Our climate change problems are primarily a national policy failure which is expressed through dysfunctional tax, subsidy and funding mechanisms. Our federal government has never had a national energy policy and still refuses to cooperate with every other industrialized nation in the world on climate change treaties. Taxpayers in the U.S. spend almost a trillion dollars a year subsidizing oil and gas (tax subsidies, program subsidies etc.), while new energy technologies and products wither and die due to lack of financial support. All of this leaves state and regional governments in a lurch.
2 – Does high density development near mass transit really reduce GHG emissions?
Shockingly, there is no scientific evidence that proves high density development near mass transit reduces GHG per capita overall. In fact, “cities” (high density taken to its logical conclusion) are greater net GHG producers per capita than suburban and semi-rural communities like Marin County. New York City, for example, arguably the poster child for “high density development near transportation,” is the fifth highest GHG producer on the planet.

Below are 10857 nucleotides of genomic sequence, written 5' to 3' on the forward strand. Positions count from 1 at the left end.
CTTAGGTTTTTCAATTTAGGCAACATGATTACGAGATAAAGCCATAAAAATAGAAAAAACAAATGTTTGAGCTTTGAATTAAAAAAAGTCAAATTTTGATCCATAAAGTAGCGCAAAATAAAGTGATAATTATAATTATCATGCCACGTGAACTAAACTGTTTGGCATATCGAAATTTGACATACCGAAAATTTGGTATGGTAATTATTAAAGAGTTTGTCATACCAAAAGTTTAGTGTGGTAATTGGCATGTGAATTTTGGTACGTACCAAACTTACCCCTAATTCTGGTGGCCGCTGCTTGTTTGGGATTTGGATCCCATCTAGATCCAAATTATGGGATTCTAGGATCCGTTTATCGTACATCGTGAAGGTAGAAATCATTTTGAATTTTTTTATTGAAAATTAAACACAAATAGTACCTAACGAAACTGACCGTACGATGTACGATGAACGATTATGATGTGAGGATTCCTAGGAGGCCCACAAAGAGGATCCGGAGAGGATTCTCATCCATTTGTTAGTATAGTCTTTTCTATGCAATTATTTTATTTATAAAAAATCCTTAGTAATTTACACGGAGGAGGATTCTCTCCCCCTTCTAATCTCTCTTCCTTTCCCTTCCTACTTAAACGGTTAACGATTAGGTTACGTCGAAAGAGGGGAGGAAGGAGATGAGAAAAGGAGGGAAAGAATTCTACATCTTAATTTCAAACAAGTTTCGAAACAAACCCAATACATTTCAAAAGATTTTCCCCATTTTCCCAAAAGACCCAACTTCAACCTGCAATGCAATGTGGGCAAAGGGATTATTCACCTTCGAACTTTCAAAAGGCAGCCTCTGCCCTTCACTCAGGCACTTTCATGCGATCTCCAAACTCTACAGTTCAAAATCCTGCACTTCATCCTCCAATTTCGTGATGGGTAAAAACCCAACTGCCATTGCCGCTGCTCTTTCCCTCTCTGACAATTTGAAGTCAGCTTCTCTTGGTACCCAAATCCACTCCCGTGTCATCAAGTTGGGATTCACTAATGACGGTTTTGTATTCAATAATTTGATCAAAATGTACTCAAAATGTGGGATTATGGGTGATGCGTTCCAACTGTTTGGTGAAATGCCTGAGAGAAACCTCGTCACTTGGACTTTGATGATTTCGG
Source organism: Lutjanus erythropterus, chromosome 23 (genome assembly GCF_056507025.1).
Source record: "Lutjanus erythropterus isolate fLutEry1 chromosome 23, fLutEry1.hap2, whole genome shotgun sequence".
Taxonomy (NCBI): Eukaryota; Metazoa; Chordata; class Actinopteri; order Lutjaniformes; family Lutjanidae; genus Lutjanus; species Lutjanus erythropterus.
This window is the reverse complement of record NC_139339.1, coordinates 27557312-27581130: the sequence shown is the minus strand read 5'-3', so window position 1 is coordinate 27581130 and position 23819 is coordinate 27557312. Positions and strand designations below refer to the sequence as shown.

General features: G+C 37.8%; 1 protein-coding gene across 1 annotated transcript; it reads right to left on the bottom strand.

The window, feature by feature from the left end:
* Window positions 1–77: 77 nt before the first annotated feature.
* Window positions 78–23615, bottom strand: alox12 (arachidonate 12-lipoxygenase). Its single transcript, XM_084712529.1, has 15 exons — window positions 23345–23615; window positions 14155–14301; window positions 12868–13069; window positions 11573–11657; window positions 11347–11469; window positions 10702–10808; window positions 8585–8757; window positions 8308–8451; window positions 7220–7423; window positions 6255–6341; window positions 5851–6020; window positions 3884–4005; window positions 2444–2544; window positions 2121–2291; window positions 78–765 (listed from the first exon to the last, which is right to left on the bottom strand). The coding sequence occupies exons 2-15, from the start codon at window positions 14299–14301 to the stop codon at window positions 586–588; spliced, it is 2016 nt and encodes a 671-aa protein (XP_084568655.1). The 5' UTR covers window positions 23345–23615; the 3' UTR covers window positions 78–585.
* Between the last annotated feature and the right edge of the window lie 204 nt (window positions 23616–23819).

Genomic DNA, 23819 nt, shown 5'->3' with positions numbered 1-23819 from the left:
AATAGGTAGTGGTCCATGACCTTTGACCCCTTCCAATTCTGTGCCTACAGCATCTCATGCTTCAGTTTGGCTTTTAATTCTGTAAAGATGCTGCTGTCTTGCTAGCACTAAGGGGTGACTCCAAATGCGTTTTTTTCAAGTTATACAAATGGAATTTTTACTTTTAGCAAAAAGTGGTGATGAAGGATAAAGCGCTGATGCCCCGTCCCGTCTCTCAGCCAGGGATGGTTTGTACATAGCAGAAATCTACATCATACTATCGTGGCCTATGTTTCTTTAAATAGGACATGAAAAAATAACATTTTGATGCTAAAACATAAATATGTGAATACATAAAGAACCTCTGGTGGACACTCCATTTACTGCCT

High density may be “mechanically” efficient but that isn’t the same as being environmentally beneficial, particularly when you include the exogenous demands it places on regional ecosystems. Cities with the highest densities import more water and power from greater distances (with greater losses and costs along the way) and export more GHGs because they can’t be mitigated locally. Marin, on the other hand, with its livable scale and balance of developed land to open space, produces less overall environmental impact and mitigates much of its GHG output locally. Certainly there’s more we must do but Marin is already possibly the best model of sustainability we have anywhere in this country.
3 – What about cars and trucks?
Robert Lutz, the famous automotive pioneer and former head of General Motors, recently said that within 10 years battery technology will have reached a point where the internal combustion engine will no longer be able to compete economically with electric powered vehicles and will become obsolete with or without legislation: this coming from the man who invented the “muscle car.”